As stated by the authors, in France, blood products suspected of being contaminated with bacteria are quarantined and discarded, and definite or probable transfusion-transmitted cases are reported to the French hemovigilance organization. Several mitigation strategies to prevent transfusion of contaminated PC units have been implemented in France although PC screening is not one of them. Automated culture systems are effective in capturing contaminated PCs with Gram-negative bacteria which in general proliferate fast in this blood component (17,18). As shown in the supplemental material, of the Emery et al. publication (6), C. koseri reaches concentrations >103 colony forming units (CFU)/mL after 24 hours of PC storage. These results indicate that C. koseri grows fast in PCs and could be captured by automated culture systems preventing transfusion of contaminated PCs with this bacterium as reported by Canadian Blood Services (17). Although there are no published reports of inactivation of C. koseri with PRT, it is important to note that the PRT Intercept™ (CERUS Corp.) was implemented in France in 2017. Since then, there have not been reports of septic transfusion reactions involving PCs contaminated with C. koseri. It is however imperative to consider the potential of bacterial contamination post-PR treatment during PC storage or transportation as discussed by Jones et al. (4).
Overall, bacterial contamination of PCs poses the most prevalent transfusion-transmitted infectious risk due to their storage conditions. Several interventions have decreased but not eliminated the occurrence of transfusion-associated septic events involving contaminated PCs. Although Gram-positive skin/mucosa flora are the predominant PC contaminants, Gram-negative bacteria, such as C. koseri, can contaminate PCs posing a major infectious risk due to endotoxin release, resulting in septic shock in transfusion patients. A cluster of five PCs contaminated with C. koseri documented in France from 2012 to 2017 has been discussed herein. Importantly, no more septic cases involving PCs contaminated with this organism have been reported since the implementation of PRT in France in 2017. Outbreaks of transfusion septic events require through investigations of the PC donor, PC recipient, and equipment involved during blood collection, and PC production and storage. Recognizing, investigating, and reporting septic transfusion reactions to hemovigilance systems is highly recommended to interdict the transfusion of contaminated PC units.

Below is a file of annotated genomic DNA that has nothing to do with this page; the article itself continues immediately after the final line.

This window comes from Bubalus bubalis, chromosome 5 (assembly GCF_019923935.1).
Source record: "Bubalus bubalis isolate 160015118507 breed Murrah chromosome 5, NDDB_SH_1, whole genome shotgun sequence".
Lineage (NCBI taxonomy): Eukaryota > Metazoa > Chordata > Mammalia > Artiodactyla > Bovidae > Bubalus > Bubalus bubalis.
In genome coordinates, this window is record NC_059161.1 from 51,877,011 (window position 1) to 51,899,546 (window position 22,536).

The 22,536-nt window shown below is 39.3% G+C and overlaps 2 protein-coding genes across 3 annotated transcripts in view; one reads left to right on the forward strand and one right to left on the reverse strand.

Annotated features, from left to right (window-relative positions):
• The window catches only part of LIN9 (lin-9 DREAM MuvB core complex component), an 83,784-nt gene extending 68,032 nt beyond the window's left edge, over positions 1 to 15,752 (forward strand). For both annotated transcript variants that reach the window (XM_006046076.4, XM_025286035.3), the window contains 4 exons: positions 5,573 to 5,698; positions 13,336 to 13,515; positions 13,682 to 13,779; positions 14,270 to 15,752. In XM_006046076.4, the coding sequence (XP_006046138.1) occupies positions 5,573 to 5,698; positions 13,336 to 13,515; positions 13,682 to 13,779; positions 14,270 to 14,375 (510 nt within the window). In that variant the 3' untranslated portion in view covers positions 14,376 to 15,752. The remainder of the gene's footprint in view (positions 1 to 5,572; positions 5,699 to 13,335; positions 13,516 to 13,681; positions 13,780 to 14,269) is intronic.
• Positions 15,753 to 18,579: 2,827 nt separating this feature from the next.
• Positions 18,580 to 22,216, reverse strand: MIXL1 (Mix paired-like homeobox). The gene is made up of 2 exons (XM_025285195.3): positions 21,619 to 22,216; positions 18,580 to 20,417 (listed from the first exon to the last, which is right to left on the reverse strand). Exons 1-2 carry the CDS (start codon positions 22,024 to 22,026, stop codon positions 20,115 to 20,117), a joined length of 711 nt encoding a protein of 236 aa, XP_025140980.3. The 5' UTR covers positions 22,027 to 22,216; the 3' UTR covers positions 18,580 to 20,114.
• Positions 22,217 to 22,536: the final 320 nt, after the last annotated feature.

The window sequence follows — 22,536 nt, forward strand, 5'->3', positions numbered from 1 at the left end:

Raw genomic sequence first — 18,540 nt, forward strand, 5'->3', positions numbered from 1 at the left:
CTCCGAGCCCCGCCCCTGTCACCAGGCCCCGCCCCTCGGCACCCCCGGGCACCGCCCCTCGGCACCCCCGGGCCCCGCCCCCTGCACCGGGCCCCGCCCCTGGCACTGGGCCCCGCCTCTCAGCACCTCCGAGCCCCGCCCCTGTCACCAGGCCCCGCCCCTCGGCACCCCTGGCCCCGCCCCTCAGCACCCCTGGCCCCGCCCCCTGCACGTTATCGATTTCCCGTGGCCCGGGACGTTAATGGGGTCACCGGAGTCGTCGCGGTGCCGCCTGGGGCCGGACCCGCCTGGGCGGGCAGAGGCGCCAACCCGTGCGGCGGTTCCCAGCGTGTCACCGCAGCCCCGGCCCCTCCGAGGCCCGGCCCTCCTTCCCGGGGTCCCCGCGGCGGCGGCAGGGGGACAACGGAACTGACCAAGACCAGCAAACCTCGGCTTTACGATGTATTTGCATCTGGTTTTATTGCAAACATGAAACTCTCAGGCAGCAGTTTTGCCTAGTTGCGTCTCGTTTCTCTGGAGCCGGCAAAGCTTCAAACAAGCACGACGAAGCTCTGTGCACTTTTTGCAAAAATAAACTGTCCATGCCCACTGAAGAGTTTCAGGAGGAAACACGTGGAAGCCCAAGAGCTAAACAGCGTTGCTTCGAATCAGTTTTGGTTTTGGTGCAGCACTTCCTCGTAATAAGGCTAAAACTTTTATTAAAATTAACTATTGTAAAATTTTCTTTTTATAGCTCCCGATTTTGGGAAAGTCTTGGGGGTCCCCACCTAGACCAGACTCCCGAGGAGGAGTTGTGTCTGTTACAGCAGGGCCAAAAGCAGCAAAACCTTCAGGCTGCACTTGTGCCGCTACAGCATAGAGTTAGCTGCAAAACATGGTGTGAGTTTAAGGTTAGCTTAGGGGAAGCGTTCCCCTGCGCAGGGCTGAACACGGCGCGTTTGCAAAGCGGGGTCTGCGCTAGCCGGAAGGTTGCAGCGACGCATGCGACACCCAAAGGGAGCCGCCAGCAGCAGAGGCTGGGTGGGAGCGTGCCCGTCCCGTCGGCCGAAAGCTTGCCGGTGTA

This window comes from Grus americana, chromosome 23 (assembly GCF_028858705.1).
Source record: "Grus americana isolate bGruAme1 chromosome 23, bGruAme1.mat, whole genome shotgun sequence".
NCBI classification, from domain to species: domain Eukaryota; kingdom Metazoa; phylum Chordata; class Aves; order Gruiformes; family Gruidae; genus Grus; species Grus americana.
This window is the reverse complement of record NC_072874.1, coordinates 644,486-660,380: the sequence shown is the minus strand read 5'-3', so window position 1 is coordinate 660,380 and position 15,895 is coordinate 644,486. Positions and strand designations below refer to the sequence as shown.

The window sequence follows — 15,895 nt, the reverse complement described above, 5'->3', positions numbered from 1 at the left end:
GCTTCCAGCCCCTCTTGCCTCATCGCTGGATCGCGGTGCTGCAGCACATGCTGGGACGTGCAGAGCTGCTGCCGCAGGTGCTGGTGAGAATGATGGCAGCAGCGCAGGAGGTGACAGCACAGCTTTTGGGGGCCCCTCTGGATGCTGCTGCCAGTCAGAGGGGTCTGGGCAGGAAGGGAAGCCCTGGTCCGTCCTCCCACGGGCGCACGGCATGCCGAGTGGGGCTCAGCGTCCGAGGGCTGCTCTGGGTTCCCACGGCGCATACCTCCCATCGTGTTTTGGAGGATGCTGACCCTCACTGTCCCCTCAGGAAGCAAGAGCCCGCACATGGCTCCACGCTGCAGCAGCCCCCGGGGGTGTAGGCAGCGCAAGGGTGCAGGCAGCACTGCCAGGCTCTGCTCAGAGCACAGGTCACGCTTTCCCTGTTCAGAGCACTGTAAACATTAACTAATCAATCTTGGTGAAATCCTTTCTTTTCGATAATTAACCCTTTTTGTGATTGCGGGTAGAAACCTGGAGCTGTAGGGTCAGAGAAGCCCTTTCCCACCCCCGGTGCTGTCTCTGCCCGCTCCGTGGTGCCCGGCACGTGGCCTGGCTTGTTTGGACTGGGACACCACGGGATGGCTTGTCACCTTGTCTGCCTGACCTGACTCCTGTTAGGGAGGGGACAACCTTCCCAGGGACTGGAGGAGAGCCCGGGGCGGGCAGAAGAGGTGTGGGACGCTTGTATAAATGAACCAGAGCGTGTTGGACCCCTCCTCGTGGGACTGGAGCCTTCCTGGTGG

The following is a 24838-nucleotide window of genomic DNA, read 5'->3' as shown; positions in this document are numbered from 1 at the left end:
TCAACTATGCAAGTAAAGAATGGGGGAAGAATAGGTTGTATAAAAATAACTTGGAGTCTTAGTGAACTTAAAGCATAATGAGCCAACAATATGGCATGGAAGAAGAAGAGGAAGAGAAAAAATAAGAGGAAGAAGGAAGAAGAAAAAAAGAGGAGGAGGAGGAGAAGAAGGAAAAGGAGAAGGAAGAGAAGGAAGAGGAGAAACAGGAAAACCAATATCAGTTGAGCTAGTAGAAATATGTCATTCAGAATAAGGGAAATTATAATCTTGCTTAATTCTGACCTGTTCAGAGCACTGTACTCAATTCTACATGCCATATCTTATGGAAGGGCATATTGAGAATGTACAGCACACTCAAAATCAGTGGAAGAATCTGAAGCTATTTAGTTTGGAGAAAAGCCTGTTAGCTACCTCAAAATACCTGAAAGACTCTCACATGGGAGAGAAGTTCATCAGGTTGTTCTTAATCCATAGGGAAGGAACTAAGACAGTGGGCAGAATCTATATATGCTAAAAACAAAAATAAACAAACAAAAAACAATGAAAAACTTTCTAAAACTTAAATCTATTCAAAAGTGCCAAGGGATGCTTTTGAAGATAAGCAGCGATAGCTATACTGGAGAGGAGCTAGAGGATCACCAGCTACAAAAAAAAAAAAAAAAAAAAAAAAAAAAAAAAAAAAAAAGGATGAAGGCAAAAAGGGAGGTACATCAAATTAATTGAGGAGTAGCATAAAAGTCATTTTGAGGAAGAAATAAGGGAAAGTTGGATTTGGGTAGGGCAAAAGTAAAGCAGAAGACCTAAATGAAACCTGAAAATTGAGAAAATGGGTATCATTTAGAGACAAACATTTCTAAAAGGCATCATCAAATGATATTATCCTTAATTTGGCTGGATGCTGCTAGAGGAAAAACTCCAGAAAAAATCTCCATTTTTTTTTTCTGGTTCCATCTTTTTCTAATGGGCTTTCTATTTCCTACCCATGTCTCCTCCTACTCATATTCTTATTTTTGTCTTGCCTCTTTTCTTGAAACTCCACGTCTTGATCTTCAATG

Funding: Funding for this study was provided by Canadian Blood Services and Health Canada. The views expressed herein do not necessarily represent the view of the federal government.
Provenance and Peer Review: This article was commissioned by the editorial office, Annals of Blood. The article did not undergo external peer review.
Conflicts of Interest: The author has completed the ICMJE uniform disclosure form (available at http://dx.doi.org/10.21037/aob-20-41). The author has no conflicts of interest to declare.
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Cite this article as: Ramirez-Arcos S. Transfusion septic reactions involving platelet concentrates contaminated with Citrobacter koseri. Ann Blood 2020;5:35.